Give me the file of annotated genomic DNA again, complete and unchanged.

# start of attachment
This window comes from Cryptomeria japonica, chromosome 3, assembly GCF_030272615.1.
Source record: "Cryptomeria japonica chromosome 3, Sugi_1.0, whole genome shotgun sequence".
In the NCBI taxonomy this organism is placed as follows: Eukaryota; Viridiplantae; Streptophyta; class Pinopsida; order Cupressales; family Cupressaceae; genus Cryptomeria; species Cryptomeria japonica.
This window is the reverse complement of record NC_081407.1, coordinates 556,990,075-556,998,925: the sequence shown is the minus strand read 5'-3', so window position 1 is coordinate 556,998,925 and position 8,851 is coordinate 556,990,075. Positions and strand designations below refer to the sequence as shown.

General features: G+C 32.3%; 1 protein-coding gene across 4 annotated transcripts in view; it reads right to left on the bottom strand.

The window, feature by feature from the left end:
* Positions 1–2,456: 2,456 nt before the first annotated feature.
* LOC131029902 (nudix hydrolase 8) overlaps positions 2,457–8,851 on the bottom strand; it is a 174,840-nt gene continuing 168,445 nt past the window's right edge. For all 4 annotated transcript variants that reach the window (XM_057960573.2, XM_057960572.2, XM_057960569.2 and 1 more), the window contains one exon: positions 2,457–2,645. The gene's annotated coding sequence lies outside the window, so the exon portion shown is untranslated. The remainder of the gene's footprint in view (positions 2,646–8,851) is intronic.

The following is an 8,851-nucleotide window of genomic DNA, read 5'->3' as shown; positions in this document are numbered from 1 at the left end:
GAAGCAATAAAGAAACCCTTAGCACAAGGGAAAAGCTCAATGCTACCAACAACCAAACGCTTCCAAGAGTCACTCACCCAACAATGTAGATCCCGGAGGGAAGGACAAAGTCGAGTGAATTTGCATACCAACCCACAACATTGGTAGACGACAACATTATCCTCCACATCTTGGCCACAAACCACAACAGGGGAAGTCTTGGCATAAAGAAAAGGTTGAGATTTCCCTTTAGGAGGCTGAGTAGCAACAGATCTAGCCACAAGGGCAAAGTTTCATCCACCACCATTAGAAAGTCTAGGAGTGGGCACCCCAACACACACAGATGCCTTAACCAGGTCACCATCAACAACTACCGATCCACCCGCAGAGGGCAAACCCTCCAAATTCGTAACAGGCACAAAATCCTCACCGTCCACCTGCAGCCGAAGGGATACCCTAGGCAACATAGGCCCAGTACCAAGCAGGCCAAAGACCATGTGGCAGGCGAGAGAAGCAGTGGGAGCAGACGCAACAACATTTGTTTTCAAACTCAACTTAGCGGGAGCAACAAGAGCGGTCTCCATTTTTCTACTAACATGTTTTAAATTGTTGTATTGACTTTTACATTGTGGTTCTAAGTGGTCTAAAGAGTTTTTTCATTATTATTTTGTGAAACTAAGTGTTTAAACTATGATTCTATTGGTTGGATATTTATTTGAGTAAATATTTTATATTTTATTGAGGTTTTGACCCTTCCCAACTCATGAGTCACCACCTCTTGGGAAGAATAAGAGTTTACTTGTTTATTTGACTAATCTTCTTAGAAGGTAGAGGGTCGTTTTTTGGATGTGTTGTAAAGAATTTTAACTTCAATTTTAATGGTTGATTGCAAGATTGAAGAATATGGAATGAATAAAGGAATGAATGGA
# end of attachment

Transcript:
This window comes from Cryptomeria japonica, chromosome 3, assembly GCF_030272615.1.
Source record: "Cryptomeria japonica chromosome 3, Sugi_1.0, whole genome shotgun sequence".
In the NCBI taxonomy this organism is placed as follows: Eukaryota; Viridiplantae; Streptophyta; class Pinopsida; order Cupressales; family Cupressaceae; genus Cryptomeria; species Cryptomeria japonica.
This window is the reverse complement of record NC_081407.1, coordinates 556,990,075-556,998,925: the sequence shown is the minus strand read 5'-3', so window position 1 is coordinate 556,998,925 and position 8,851 is coordinate 556,990,075. Positions and strand designations below refer to the sequence as shown.

General features: G+C 32.3%; 1 protein-coding gene across 4 annotated transcripts in view; it reads right to left on the bottom strand.

The window, feature by feature from the left end:
* Positions 1–2,456: 2,456 nt before the first annotated feature.
* LOC131029902 (nudix hydrolase 8) overlaps positions 2,457–8,851 on the bottom strand; it is a 174,840-nt gene continuing 168,445 nt past the window's right edge. For all 4 annotated transcript variants that reach the window (XM_057960573.2, XM_057960572.2, XM_057960569.2 and 1 more), the window contains one exon: positions 2,457–2,645. The gene's annotated coding sequence lies outside the window, so the exon portion shown is untranslated. The remainder of the gene's footprint in view (positions 2,646–8,851) is intronic.

The following is an 8,851-nucleotide window of genomic DNA, read 5'->3' as shown; positions in this document are numbered from 1 at the left end:
GAAGCAATAAAGAAACCCTTAGCACAAGGGAAAAGCTCAATGCTACCAACAACCAAACGCTTCCAAGAGTCACTCACCCAACAATGTAGATCCCGGAGGGAAGGACAAAGTCGAGTGAATTTGCATACCAACCCACAACATTGGTAGACGACAACATTATCCTCCACATCTTGGCCACAAACCACAACAGGGGAAGTCTTGGCATAAAGAAAAGGTTGAGATTTCCCTTTAGGAGGCTGAGTAGCAACAGATCTAGCCACAAGGGCAAAGTTTCATCCACCACCATTAGAAAGTCTAGGAGTGGGCACCCCAACACACACAGATGCCTTAACCAGGTCACCATCAACAACTACCGATCCACCCGCAGAGGGCAAACCCTCCAAATTCGTAACAGGCACAAAATCCTCACCGTCCACCTGCAGCCGAAGGGATACCCTAGGCAACATAGGCCCAGTACCAAGCAGGCCAAAGACCATGTGGCAGGCGAGAGAAGCAGTGGGAGCAGACGCAACAACATTTGTTTTCAAACTCAACTTAGCGGGAGCAACAAGAGCGGTCTCCATTTTTCTACTAACATGTTTTAAATTGTTGTATTGACTTTTACATTGTGGTTCTAAGTGGTCTAAAGAGTTTTTTCATTATTATTTTGTGAAACTAAGTGTTTAAACTATGATTCTATTGGTTGGATATTTATTTGAGTAAATATTTTATATTTTATTGAGGTTTTGACCCTTCCCAACTCATGAGTCACCACCTCTTGGGAAGAATAAGAGTTTACTTGTTTATTTGACTAATCTTCTTAGAAGGTAGAGGGTCGTTTTTTGGATGTGTTGTAAAGAATTTTAACTTCAATTTTAATGGTTGATTGCAAGATTGAAGAATATGGAATGAATAAAGGAATGAATGGA